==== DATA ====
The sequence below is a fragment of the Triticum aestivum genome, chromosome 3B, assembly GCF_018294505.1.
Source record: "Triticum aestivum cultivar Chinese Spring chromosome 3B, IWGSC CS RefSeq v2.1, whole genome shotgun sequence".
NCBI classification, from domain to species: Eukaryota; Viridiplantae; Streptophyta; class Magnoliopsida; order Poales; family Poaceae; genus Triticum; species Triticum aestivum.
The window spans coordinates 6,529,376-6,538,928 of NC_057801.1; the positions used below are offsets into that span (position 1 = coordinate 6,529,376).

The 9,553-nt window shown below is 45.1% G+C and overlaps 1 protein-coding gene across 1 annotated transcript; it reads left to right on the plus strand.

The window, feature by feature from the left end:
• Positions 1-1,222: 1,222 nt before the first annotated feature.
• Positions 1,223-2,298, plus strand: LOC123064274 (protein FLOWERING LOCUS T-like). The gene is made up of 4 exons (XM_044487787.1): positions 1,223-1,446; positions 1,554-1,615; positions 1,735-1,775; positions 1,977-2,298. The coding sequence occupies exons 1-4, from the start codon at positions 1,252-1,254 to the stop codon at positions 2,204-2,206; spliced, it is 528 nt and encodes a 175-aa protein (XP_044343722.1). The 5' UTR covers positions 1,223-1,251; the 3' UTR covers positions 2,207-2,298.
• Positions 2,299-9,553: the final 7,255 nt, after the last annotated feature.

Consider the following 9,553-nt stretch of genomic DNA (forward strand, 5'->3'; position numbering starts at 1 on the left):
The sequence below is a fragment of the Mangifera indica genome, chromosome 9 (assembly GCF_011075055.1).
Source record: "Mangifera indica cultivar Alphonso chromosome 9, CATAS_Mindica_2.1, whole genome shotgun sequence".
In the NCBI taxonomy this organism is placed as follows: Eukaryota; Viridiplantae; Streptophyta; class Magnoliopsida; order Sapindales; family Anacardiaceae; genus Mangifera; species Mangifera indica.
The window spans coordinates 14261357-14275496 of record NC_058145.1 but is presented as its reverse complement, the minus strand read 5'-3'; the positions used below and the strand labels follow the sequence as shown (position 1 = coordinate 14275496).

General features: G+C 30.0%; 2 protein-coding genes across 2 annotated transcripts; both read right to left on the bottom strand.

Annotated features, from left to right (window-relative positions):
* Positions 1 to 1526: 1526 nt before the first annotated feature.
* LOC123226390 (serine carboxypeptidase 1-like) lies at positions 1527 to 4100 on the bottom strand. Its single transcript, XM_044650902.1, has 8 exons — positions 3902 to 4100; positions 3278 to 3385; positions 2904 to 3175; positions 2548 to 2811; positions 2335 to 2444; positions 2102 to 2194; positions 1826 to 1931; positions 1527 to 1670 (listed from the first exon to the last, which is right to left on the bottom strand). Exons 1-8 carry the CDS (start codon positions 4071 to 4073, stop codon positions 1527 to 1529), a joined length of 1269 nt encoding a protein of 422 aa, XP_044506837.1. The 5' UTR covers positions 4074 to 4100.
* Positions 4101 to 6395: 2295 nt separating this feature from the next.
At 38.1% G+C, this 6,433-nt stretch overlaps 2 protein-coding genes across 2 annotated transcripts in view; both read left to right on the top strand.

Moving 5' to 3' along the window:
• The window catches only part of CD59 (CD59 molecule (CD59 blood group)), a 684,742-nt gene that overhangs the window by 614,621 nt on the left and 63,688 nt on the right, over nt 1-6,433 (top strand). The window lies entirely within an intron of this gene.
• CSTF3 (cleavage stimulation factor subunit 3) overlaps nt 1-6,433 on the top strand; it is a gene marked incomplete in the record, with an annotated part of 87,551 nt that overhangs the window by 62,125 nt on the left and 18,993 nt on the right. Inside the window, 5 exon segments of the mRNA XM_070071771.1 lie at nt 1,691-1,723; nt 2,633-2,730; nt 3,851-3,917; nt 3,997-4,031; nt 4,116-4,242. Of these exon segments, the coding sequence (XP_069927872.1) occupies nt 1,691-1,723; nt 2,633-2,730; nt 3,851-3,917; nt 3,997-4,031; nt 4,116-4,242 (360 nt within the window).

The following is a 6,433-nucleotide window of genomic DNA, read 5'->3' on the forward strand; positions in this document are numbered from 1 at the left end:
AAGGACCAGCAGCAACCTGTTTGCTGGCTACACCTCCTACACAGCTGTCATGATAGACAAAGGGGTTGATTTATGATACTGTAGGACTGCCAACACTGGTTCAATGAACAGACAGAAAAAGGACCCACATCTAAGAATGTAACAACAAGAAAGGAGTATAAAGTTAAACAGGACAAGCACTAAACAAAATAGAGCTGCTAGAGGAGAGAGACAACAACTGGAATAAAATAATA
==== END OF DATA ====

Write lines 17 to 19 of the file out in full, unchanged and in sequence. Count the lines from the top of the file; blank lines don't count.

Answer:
* Positions 1 to 1526: 1526 nt before the first annotated feature.
* LOC123226390 (serine carboxypeptidase 1-like) lies at positions 1527 to 4100 on the bottom strand. Its single transcript, XM_044650902.1, has 8 exons — positions 3902 to 4100; positions 3278 to 3385; positions 2904 to 3175; positions 2548 to 2811; positions 2335 to 2444; positions 2102 to 2194; positions 1826 to 1931; positions 1527 to 1670 (listed from the first exon to the last, which is right to left on the bottom strand). Exons 1-8 carry the CDS (start codon positions 4071 to 4073, stop codon positions 1527 to 1529), a joined length of 1269 nt encoding a protein of 422 aa, XP_044506837.1. The 5' UTR covers positions 4074 to 4100.
* Positions 4101 to 6395: 2295 nt separating this feature from the next.